Pete Earley is an award-winning journalist and nationally known advocate for mental health reform. He is best known as the author of "CRAZY: A Father's Search Through America's Mental Health Madness," which was one of two finalists for the 2007 Pulitzer Prize. His book tells two stories. The first is his struggle to get his son help after he develops a severe mental illness. The second story is based on nine months that Earley spent inside the Miami Dade County jail where he followed persons with mental disorders through the criminal justice system and out into the streets to see what happened to them. His book has won awards from the American Psychiatric Association, National Alliance on Mental Illness, and Mental Health America. This event was sponsored by the National Alliance of Mental Illness (NAMI), AspenPointe, the CC disability services office, Boettcher Health Center, the CC psychology department, GROW, SPILL, Disabilities Awareness Group (DAwG), and the Cultural Attractions Fund. This lecture was presented at Colorado College, Packard Hall, March 28, 2012.
This thesis compared the nature of friendship among American and Japanese college students of both sexes. The process of making and keeping friends, the characteristics of friendship, and the potential causes of the break-up of friendship were explored with a 75-item, paper-and-pencil questionnaire. The respondents were fellow college students at Waseda University in Tokyo while I was studying there during 2012-13, numbering 32 Japanese (18 women and 14 men) and 32 Americans (17 women and 15 men). The research questions were: (1) Within a given culture, either American or Japanese, are there differences between men and women in their friendship dynamics? (2) Are there any cultural contrasts in the nature of friendship between Americans and Japanese? and (3) If there are indeed some differences of either variety, what is the nature of the disparities? In total, 14 statistically significant results were discovered: six divergences between the two sexes (three each for the two groups, Americans and Japanese) and eight cultural contrasts. Attentiveness, placidity, and attractiveness were at issue between the American men and women, while togetherness, serious conversation, and the scope of social connections were dividing factors for the Japanese. The cultural contrasts consisted of the ways of finding a friend, the qualities sought for in friends, and the experience of friendship dissolution.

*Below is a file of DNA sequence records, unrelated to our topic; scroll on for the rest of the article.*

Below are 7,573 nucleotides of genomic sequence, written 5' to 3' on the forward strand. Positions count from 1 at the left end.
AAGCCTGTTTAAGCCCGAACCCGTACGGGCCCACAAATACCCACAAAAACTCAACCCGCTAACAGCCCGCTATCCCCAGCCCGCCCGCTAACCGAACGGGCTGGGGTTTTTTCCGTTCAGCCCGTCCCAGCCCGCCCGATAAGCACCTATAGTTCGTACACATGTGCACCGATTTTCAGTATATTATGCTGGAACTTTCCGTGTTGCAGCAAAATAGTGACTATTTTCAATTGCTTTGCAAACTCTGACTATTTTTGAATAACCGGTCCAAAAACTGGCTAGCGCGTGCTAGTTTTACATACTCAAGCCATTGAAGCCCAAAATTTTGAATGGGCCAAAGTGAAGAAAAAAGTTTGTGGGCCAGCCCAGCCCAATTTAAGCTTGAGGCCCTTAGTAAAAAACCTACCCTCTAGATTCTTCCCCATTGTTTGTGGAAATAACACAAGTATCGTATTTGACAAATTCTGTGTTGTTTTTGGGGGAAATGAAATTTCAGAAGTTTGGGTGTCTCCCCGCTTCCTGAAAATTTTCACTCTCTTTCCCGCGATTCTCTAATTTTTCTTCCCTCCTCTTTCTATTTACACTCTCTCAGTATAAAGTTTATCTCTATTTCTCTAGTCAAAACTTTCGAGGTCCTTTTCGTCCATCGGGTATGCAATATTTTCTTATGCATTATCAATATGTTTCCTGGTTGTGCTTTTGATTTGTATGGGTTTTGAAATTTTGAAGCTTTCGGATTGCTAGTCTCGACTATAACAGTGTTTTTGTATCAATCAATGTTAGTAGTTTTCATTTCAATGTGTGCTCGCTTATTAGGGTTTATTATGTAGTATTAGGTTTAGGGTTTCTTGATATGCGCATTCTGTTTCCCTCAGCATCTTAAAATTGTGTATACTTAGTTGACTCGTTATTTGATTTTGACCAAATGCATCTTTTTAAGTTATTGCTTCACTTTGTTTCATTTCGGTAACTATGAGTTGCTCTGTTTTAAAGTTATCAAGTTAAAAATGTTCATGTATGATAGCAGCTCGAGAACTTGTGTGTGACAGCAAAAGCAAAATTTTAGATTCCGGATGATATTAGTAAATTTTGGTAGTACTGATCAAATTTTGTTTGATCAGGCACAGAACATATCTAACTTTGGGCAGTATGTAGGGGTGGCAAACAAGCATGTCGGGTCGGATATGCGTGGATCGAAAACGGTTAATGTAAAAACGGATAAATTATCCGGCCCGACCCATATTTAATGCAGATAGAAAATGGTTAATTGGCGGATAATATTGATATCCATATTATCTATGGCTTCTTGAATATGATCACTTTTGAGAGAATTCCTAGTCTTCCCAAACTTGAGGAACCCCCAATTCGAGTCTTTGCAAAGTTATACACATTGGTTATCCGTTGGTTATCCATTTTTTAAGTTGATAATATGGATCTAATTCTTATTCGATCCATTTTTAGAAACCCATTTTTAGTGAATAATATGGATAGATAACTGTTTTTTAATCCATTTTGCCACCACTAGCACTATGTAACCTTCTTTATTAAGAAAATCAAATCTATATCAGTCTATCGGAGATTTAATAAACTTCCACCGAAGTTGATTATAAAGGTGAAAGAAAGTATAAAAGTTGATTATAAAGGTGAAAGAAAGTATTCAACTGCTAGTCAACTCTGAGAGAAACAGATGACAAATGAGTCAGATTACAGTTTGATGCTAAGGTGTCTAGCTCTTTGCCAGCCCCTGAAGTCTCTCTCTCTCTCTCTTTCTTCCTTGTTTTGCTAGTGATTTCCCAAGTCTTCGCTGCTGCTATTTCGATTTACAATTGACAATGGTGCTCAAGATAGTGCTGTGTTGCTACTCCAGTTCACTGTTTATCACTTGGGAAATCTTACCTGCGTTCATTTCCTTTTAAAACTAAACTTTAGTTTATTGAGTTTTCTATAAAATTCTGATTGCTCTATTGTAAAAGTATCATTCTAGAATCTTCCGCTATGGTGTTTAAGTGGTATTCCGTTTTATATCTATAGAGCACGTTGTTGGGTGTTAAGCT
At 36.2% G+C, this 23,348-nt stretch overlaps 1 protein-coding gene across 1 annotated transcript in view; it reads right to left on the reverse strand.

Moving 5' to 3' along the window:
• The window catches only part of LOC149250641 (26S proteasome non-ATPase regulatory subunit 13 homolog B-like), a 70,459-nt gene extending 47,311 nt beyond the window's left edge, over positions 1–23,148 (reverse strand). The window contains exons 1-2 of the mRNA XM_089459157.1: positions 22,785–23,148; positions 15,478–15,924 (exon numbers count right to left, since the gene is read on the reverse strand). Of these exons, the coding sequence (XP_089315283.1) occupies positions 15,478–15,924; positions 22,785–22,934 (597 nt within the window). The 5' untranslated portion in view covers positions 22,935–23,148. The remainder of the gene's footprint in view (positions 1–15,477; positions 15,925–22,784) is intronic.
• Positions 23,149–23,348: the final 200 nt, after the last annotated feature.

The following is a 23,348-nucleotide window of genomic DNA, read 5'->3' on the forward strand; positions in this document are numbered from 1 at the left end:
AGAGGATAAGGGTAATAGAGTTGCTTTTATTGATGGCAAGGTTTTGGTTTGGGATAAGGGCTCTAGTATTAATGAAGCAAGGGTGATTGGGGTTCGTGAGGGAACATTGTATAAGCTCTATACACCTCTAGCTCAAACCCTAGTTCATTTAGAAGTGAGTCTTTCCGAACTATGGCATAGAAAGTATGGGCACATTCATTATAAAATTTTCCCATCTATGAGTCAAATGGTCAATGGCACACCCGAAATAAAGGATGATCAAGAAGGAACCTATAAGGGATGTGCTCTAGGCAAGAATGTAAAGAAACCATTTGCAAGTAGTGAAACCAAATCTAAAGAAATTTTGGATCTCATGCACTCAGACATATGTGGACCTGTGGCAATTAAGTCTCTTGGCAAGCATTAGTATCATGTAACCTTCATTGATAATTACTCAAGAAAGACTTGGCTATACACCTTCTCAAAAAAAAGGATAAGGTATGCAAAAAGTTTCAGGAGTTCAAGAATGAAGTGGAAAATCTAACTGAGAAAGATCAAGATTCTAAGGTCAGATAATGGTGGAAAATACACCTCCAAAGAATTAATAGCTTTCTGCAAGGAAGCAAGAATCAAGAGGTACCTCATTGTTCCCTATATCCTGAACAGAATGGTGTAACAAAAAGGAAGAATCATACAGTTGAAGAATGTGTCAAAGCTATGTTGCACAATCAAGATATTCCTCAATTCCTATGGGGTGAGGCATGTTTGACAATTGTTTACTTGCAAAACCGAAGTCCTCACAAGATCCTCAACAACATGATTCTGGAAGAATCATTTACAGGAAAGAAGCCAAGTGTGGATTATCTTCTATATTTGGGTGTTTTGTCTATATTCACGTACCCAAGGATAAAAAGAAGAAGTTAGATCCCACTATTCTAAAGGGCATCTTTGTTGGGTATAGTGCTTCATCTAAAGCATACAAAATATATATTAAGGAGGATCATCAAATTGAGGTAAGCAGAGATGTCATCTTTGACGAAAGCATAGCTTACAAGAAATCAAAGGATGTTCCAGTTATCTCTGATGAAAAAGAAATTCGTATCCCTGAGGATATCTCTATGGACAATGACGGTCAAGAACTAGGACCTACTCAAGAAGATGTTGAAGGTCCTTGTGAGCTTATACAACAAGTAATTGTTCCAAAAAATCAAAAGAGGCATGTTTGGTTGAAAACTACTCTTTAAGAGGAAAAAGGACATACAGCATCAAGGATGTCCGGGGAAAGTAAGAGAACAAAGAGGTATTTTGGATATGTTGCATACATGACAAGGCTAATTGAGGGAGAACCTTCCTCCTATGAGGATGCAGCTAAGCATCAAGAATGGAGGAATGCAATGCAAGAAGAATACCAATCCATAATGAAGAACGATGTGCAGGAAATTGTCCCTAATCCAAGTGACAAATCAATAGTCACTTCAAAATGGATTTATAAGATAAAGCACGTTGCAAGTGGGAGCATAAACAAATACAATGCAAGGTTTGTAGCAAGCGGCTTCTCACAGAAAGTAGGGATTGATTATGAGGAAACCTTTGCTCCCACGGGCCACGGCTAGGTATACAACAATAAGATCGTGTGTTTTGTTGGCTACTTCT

Although there is an emerging body of literature on ethnic groups and natural resource use in America, there is not much research regarding specific ethnic groups and their interactions with the American wilderness. This thesis explores the relationship between the American social constructions of wilderness and a specific refugee population in America—the Hmong people. Interviews were conducted with participants in the Twin Cities of Minnesota with conversations focusing on identity and wilderness interactions. These interviews revealed that the Hmong, a Southeast Asian people with a deeply rooted connection to nature interact with the wilderness in ways that differ from the American norm. Yet, through segmented assimilation, younger generations of Hmong have also acculturated to the American perception of wilderness as a place of self-discovery.